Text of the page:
"It is still the embrace of the Salish Sea that ties our islands together."
By Laura Hilton
For residents of Whidbey and Camano Islands, the Salish Sea is our gateway to home. Every islander knows the sigh of relief when you pass back over your bridge or ferry, calmness returning with the marine air. We crave a coastline, and feel better with the sound of waves in our ears. The embrace of the Salish Sea is what ties our neighboring islands together, and defines our communities.
"Today, these waters are still an essential part of life for islanders. "
The Easy Island
The gateway to Camano is a quick bridge, making it “The Easy Island”, and means that the island community is more closely connected with their mainland neighbors in Stanwood. Because Stanwood is in a different county though, this past year has been a very hard one for the two communities who share so much, with public health guidelines sometimes different on each side of the bridge. The Salish Sea connects those neighbors too, and they are thrilled to be one society again.
Deception Pass Bridge
On the north end of Whidbey Island, the show stopping Deception Pass Bridge remains iconic as ever. With a fresh coat of paint, and a clean bill of maintenance health, it’s ready for another busy season. The surging waters of this region will soon be full of Spring life, as another whale migration begins. Happy campers will return to the shores of the State Park with the sunshine.
Shop the Stores of the Salish Sea
Wind and Tide Bookshop
Harbor Gifts on the Wharf
Healthy Pet, The
The Beach House
"This area is famous as one of the best places to fish for salmon in North America."
Our Best Beach This Month – Iverson Spit and Livingston Bay
Our Best Beach This Month – Driftwood Park
Our Best Beach This Month – Fort Ebey State Park
Our Best Beach This Month – Seawall Park
How to Spend the Day and Night at Whidbey Island’s Fort Casey
Visit Whidbey & Camano Islands
It may be our furry family members who love the beach best of all, making Double Bluff Beach in Freeland a popular choice for an off-leash destination. To avoid bringing the beach home with you, stop in at The Healthy Pet nearby and take advantage of their self-service dog wash station. Or pick up a ball chucker at Island Pet in Oak Harbor, sure to tire Fido out. If you’d like to make a weekend of it, there are several dog friendly inns available. Freeland’s Harbor Inn, the Best Western in Oak Harbor, and the Coupeville Inn are all happy to host pets, just to name a few.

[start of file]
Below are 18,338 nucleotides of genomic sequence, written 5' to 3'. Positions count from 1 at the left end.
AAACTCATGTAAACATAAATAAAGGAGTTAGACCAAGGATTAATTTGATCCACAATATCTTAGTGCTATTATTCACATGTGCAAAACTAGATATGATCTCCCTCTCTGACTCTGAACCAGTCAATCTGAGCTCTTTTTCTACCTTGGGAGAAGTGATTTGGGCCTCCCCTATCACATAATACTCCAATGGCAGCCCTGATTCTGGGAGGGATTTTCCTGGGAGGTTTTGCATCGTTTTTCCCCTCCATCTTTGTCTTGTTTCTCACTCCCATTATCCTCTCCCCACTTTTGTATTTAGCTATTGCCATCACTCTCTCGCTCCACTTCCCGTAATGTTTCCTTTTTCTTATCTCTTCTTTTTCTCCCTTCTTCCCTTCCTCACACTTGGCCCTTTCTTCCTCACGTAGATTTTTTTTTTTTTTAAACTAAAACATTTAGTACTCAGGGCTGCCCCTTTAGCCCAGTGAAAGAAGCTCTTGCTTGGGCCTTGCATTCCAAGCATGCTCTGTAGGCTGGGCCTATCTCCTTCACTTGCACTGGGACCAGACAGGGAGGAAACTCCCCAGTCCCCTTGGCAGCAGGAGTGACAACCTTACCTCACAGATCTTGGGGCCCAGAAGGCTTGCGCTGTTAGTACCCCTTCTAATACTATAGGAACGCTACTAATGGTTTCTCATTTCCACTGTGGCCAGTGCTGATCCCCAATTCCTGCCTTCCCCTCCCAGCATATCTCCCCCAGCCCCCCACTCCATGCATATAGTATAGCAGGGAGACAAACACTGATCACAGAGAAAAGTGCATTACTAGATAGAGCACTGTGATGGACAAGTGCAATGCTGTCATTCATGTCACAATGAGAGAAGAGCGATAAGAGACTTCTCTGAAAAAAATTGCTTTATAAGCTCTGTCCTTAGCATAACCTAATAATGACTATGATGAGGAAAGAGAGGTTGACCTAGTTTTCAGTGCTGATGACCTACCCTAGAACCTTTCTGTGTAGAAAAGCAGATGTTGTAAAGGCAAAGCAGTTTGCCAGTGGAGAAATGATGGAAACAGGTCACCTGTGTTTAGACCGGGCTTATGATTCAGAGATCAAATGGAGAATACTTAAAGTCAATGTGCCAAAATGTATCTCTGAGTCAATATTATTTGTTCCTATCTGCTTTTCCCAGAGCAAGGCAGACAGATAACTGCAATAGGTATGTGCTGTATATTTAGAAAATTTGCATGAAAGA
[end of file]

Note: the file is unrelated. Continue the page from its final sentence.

Does this whet your appetite for a visit? Check out these special deals on lodging.
Shop the Stores of the Salish Sea
Critters & Co.
On the Water
Kayakers the world over are drawn to these incredible shorelines. No need to invest though, you can simply rent a kayak for the afternoon at Penn Cove Outfitters, on the historic wharf in Coupeville. Or Whidbey Island Kayaking at the Langley Marina: offering rentals, instruction, and guided tours. They also host a guided beach walk, where you may discover you’ve been walking past interesting treasures for years! Right next door is the Boatyard Inn, with spectacular studios overlooking the Sound and southern tip of Camano. If you’d like to get on the water but not under your own steam, there are wonderful boat tours available on both islands. Take a scenic cruise or go on a crabbing adventure with BoatsAfloat 2 on Camano; explore the thrilling waters under the famous bridge or go whale watching with Deception Pass Tours.
Everyone knows the benefit of green spaces and how they soothe the psyche, but to islanders the blue spaces are just as important. We treasure our nearness to the sea, and are always looking for new ways to connect with our coastal environment. For more information about how you can protect this precious habitat we share, reach out to Sound Water Stewards, always looking to the future.
Sailing on Penn Cove